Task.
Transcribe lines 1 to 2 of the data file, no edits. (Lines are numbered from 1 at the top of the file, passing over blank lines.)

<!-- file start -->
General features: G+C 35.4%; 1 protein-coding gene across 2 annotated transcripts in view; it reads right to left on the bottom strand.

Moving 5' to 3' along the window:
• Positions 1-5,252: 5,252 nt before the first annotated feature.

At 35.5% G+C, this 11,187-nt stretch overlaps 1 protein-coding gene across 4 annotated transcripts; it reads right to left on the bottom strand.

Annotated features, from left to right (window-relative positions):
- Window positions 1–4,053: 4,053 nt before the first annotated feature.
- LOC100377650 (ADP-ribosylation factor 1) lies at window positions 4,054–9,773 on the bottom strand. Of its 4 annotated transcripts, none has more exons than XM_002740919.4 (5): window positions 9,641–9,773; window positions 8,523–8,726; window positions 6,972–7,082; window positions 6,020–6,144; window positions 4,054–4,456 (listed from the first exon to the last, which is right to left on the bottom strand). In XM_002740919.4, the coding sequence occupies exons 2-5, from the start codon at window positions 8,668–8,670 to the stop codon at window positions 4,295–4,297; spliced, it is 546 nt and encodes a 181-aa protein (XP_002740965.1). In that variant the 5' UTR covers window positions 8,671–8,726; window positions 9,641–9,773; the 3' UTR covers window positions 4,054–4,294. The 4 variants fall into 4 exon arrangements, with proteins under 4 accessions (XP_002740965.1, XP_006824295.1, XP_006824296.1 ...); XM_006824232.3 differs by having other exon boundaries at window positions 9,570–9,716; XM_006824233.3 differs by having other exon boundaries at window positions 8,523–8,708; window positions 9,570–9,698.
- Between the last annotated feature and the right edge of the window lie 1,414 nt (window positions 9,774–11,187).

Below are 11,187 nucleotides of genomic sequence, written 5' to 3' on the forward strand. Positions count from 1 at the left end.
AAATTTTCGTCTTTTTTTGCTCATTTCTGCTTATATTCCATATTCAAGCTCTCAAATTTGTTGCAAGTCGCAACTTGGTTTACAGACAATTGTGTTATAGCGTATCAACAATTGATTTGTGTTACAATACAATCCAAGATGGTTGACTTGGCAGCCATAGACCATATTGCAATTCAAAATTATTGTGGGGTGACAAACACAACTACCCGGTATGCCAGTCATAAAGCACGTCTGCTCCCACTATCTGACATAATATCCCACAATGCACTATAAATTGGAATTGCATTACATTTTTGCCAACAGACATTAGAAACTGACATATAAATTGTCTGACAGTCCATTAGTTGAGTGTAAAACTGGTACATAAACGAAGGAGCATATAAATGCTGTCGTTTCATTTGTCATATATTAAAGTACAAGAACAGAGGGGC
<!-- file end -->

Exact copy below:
General features: G+C 35.4%; 1 protein-coding gene across 2 annotated transcripts in view; it reads right to left on the bottom strand.

Moving 5' to 3' along the window: